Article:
BERLIN – A German court says a 95-year-old man will go on trial next month on 3,681 counts of accessory to murder for allegedly serving in the Nazis’ Auschwitz death camp.
Hubert Zafke is accused of working as a medic in Auschwitz in an SS hospital. Prosecutors argue that in that role, the former SS sergeant helped the death camp function.
An appeals court in December ruled he was fit for trial, though the Neubrandenburg state court said Monday that when his trial opens Feb. 29, judges will have to assess whether he needs special accommodation.
Zafke’s attorney insists his client did nothing criminal at Auschwitz.
Another former SS man, 94-year-old Reinhold Hanning, is going on trial Feb. 11 in Detmold on accusations he served as an Auschwitz guard from 1943-1944.
Zafke was a sergeant in the Nazi SS at Auschwitz from October 1943 to January 1944. He acted as one of the death camp’s medics from Aug. 15 to Sept. 14, 1944.
During that month, at least 14 deportation trains arrived at the extermination camp from places as far away as Lyon, Vienna and Westerbork in the Netherlands.
Among the prisoners on the trains was the teenage diarist Anne Frank and her family, most of whom later perished in the camp’s gas chambers.
The trial of the former medic will begin on Feb. 29 in the northeastern town of Neubrandenburg after a court in Rostock in northern Germany deemed him fit for trial in December.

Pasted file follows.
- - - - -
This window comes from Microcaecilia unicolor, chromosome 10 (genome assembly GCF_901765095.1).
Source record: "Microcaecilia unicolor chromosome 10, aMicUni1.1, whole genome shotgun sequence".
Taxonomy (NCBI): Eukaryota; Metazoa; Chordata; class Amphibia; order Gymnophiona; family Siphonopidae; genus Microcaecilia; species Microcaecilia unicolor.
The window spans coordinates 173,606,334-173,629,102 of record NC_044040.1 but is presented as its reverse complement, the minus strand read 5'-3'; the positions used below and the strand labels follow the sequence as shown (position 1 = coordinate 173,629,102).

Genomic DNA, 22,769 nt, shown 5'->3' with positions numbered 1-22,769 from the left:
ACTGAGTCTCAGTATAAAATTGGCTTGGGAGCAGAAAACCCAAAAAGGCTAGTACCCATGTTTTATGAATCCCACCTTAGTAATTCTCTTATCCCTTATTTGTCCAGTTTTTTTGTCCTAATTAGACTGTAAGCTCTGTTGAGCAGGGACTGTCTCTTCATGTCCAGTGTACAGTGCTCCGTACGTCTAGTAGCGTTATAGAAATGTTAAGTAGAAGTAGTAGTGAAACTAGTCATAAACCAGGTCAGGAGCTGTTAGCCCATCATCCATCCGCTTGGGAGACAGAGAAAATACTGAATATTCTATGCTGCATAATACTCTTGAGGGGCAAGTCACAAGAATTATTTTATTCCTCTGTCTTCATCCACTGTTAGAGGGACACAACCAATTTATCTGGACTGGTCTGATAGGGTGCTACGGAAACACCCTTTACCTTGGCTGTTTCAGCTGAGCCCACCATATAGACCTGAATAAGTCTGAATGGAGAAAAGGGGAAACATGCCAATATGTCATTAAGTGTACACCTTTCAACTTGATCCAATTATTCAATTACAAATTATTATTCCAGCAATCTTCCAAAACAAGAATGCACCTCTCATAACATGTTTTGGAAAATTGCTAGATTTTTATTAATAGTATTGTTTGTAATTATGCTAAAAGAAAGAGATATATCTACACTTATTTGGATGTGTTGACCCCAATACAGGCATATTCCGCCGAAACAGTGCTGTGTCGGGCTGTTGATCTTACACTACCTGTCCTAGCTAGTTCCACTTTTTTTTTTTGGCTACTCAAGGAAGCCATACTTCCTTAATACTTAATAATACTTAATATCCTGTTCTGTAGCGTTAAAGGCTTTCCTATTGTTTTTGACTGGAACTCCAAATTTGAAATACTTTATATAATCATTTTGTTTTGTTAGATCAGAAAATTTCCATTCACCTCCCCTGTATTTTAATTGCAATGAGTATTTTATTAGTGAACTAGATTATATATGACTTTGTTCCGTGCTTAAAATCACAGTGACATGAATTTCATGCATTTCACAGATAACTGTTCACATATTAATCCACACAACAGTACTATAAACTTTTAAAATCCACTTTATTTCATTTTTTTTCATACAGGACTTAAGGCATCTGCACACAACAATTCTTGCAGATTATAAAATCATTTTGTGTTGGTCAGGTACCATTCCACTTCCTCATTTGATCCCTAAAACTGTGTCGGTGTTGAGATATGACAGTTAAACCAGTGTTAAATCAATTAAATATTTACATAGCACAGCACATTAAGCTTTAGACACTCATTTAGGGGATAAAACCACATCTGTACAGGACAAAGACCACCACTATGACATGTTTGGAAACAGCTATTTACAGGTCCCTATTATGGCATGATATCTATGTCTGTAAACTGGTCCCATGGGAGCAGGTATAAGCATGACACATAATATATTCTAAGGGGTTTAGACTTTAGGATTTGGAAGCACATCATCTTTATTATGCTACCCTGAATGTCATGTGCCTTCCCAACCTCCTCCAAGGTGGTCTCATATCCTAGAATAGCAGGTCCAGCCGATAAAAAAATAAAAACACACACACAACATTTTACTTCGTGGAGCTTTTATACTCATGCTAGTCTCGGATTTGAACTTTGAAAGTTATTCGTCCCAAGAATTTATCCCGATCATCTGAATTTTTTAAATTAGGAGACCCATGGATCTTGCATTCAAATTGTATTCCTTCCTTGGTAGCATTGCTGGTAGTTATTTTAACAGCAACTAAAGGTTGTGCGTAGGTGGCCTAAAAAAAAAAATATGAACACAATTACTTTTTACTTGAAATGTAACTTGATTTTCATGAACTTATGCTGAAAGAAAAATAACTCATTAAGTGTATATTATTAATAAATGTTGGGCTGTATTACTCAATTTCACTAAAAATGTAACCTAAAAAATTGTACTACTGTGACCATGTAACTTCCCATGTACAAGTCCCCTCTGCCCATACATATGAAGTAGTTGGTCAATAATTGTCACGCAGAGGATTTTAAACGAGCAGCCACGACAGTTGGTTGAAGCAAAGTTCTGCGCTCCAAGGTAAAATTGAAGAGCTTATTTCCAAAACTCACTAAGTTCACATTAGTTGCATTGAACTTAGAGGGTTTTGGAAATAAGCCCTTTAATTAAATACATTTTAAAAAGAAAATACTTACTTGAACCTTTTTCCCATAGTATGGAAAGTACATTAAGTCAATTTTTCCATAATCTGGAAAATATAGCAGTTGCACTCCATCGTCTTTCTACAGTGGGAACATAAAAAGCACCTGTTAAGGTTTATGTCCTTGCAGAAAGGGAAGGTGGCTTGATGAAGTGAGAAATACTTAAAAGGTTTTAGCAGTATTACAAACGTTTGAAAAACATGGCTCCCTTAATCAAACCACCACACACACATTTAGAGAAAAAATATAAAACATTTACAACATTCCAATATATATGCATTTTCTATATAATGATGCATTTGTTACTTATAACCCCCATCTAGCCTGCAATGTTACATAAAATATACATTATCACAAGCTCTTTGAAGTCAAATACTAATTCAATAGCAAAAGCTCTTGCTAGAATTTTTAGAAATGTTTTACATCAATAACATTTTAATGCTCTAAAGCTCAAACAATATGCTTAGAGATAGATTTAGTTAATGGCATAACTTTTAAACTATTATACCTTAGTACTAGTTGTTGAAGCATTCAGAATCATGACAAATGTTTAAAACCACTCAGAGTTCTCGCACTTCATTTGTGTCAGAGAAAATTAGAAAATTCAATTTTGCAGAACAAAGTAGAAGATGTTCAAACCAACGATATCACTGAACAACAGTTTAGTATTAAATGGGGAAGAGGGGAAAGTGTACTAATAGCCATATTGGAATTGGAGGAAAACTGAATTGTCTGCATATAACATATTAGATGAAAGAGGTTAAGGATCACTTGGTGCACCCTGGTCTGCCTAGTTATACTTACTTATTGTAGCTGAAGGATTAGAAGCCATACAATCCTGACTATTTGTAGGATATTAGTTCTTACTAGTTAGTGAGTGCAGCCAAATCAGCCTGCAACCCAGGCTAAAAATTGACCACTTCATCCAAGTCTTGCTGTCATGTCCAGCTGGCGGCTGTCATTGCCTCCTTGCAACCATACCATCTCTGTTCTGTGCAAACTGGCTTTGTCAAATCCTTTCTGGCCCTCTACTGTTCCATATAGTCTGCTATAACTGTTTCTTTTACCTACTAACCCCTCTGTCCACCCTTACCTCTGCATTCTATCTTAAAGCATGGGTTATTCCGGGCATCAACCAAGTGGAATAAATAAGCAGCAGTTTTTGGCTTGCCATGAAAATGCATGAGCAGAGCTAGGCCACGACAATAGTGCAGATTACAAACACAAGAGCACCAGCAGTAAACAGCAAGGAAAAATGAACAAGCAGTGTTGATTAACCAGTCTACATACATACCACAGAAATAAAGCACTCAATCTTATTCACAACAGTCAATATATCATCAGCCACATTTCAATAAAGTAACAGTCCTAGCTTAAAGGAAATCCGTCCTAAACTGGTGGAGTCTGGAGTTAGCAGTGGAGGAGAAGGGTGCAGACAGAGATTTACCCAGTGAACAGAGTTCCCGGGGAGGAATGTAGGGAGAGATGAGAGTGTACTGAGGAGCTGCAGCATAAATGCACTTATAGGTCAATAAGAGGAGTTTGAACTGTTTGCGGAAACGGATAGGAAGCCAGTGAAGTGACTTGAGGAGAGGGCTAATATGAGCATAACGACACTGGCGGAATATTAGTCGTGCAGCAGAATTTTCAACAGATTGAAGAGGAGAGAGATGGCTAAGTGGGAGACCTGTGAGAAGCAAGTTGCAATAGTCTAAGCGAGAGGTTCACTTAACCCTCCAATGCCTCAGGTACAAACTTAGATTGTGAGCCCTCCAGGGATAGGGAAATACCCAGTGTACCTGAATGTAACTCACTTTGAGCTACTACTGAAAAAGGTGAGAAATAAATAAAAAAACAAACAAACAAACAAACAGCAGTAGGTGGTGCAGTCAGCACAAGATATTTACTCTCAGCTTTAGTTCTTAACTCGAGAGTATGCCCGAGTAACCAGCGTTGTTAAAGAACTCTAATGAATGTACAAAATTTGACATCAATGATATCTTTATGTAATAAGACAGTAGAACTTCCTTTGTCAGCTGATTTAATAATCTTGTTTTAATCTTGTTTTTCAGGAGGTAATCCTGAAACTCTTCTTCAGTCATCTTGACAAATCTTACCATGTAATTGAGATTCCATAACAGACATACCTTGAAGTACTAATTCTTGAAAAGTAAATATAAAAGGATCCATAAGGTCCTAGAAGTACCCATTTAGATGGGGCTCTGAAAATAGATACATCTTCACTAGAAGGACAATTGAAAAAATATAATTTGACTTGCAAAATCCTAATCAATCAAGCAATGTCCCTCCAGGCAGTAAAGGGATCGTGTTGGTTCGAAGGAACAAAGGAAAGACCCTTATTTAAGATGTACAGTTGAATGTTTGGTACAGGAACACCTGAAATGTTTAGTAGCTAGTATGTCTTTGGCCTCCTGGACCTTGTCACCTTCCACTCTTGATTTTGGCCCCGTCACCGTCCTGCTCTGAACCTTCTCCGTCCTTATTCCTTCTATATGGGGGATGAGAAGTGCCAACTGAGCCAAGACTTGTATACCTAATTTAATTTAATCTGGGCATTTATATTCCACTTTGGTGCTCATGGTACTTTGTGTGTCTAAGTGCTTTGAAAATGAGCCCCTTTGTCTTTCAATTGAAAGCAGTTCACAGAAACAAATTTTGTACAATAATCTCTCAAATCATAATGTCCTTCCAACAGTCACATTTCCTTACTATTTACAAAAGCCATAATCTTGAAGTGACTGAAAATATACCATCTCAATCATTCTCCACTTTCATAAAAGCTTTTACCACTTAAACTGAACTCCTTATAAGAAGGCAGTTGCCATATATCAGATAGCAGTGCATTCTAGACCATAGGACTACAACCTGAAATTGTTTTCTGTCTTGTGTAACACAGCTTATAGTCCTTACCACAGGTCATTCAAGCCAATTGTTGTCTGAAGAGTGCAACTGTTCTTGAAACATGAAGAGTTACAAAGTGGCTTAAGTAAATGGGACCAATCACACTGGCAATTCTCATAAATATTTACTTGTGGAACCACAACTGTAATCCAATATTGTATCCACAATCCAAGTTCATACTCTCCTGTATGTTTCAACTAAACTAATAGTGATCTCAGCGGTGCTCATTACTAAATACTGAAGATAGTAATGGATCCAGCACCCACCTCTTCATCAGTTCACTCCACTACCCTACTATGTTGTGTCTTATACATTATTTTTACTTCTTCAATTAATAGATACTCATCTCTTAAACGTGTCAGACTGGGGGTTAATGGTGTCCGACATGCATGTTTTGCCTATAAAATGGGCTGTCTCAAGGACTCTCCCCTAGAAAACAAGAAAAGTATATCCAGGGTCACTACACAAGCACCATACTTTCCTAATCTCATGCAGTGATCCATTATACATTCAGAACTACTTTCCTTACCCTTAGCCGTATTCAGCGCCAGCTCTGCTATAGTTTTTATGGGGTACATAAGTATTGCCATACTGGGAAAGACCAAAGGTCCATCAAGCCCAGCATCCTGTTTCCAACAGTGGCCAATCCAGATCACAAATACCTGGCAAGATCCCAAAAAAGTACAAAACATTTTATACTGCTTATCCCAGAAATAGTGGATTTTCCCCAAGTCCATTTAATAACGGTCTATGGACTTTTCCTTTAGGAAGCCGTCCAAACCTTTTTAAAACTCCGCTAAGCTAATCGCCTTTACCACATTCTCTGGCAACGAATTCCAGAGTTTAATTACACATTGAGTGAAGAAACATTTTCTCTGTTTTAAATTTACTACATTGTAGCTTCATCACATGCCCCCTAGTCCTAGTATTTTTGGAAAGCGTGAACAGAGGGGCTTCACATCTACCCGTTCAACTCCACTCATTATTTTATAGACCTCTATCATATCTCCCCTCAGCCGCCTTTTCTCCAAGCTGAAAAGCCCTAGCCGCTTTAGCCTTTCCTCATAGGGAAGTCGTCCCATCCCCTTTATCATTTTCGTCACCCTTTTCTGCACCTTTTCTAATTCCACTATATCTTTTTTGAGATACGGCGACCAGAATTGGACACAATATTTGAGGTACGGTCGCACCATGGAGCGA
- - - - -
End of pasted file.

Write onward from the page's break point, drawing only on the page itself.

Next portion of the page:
Because it is uncertain to what extent he is capable of traveling and standing trial, the first session is expected to determine his state of health, the court said.
Two further hearings are planned for March and more will follow once it has been determined under what conditions proceedings can be held, the court added.
Although the former medic is not accused of having been directly involved in any killings, the prosecution’s office holds that he was aware of the camp’s function as a facility for mass murder. By joining its organizational structure, he consciously participated and even accelerated the deaths of thousands of people, the prosecutors say.
German court rulings have established a precedent for the conviction of Nazi concentration camp employees for being guilty of accessory to murder.
In July, 94-year-old Oskar Groening, known as the “bookkeeper of Auschwitz,” was sentenced to four years in prison after he was convicted of being an accessory to murder of 300,000 people in Auschwitz.
Two other cases involving death camp employees are pending trial in German courts. In the town of Detmold, Reinhold Hanning is accused of being an accessory to the murder of 170,000 people in Auschwitz and has been deemed fit for trial.
In the northern city of Kiel, a 91-year-old woman is accused of the same charges in the case of 260,000 people. In her case, the defense maintains that the accused is unfit for trial and a final court ruling on this is expected in early 2016.